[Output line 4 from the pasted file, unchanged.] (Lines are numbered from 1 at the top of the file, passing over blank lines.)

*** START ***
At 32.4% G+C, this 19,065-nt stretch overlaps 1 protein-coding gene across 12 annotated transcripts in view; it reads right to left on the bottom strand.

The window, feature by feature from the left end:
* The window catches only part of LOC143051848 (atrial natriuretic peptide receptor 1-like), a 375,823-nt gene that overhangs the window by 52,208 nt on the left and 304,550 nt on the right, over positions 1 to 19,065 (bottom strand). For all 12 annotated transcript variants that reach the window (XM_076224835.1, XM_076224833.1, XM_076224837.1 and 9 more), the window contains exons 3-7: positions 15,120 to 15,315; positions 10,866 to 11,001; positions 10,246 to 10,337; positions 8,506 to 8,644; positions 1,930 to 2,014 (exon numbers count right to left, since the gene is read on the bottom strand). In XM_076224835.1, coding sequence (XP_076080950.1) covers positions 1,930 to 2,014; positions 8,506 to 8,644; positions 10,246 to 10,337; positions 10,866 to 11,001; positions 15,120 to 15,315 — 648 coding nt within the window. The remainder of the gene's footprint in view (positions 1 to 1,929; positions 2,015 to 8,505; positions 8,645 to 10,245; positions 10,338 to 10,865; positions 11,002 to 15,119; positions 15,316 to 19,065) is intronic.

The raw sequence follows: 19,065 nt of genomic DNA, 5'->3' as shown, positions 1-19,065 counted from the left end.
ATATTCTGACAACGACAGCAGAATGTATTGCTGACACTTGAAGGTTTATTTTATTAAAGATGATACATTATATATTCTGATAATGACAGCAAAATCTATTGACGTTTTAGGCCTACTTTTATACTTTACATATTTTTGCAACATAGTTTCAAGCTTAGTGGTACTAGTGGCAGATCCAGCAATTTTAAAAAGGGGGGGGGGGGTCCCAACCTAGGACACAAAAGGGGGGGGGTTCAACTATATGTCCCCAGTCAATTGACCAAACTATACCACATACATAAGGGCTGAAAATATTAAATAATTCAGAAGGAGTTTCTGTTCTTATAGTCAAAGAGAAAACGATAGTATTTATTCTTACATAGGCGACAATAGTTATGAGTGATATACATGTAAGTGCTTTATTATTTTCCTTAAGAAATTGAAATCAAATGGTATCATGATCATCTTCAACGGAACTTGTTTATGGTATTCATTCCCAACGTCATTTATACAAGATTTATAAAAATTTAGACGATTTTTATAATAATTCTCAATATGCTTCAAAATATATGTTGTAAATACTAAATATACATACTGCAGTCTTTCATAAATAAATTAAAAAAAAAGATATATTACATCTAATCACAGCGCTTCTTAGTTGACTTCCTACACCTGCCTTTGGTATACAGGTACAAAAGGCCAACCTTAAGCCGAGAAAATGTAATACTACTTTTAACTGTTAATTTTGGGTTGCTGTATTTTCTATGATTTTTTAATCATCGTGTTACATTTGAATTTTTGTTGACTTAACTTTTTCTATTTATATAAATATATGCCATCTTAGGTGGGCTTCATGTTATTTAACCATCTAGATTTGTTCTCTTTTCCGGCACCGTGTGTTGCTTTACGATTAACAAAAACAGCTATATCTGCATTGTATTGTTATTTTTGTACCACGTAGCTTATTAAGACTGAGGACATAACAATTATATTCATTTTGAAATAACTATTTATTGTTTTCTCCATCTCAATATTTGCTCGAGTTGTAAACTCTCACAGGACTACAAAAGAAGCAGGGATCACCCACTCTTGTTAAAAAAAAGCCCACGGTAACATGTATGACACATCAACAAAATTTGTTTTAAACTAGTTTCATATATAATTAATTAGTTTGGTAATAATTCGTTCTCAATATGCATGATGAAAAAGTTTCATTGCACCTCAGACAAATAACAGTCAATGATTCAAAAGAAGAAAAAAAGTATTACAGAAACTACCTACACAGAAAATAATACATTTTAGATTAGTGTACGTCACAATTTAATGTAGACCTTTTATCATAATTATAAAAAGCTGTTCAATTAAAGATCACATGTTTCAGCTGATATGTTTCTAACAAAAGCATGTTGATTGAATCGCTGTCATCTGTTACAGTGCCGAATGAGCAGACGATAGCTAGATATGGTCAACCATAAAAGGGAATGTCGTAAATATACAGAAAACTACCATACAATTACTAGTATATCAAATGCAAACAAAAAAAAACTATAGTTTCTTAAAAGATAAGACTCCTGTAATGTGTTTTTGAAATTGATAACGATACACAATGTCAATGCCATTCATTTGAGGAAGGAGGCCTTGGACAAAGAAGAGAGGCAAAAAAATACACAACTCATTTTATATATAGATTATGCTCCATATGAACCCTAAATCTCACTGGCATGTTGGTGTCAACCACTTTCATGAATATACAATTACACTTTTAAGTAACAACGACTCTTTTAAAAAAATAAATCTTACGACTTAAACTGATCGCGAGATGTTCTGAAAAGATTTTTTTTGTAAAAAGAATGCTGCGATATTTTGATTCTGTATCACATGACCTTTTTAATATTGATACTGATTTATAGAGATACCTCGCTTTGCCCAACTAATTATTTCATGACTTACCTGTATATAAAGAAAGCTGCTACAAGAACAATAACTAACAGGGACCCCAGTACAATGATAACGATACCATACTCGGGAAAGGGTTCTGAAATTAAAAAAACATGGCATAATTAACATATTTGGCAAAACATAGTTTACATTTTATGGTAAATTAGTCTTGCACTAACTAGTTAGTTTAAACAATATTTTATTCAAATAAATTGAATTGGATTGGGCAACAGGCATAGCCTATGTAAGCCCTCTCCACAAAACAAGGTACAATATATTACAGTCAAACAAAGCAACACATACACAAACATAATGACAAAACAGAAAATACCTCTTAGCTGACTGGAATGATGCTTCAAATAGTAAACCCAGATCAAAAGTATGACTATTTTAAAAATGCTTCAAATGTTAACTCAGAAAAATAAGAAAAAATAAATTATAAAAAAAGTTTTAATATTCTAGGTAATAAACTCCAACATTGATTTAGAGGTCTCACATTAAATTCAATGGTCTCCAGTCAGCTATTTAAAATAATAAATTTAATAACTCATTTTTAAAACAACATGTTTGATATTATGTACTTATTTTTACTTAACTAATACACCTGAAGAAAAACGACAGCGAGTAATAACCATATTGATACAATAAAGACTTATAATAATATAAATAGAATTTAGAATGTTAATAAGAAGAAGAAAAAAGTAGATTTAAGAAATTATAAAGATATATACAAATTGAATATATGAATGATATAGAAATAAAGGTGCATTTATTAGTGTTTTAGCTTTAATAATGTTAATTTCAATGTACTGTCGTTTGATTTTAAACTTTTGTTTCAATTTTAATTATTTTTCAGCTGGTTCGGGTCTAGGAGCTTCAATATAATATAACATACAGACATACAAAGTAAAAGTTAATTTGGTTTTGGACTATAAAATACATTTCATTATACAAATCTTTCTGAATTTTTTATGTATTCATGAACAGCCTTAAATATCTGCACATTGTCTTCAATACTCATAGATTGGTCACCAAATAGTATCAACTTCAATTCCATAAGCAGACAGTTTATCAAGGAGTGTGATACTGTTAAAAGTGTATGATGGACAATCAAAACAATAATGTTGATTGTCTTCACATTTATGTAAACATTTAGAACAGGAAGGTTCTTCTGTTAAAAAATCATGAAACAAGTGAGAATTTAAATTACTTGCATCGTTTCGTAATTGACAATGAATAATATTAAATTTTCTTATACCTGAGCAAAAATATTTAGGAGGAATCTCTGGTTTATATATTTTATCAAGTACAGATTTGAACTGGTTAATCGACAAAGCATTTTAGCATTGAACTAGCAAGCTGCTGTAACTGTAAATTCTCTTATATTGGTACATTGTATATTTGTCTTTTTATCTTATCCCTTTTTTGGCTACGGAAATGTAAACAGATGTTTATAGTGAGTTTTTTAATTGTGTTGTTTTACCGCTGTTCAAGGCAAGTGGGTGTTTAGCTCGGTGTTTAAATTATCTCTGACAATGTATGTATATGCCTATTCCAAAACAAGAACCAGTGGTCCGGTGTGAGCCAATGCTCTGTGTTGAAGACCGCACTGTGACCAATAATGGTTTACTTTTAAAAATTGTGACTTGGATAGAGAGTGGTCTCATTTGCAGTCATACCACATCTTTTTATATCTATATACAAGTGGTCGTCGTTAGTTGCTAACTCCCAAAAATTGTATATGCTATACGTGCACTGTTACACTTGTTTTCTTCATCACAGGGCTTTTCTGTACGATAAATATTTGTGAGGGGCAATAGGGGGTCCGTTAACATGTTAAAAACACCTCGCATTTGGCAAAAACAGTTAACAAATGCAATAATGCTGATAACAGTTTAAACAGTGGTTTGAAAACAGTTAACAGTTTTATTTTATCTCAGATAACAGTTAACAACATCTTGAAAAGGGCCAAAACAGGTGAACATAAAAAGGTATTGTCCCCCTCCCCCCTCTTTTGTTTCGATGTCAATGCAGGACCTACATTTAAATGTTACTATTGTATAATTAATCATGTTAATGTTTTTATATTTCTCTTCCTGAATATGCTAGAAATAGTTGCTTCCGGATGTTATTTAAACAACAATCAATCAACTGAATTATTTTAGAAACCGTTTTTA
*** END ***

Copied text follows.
The raw sequence follows: 19,065 nt of genomic DNA, 5'->3' as shown, positions 1-19,065 counted from the left end.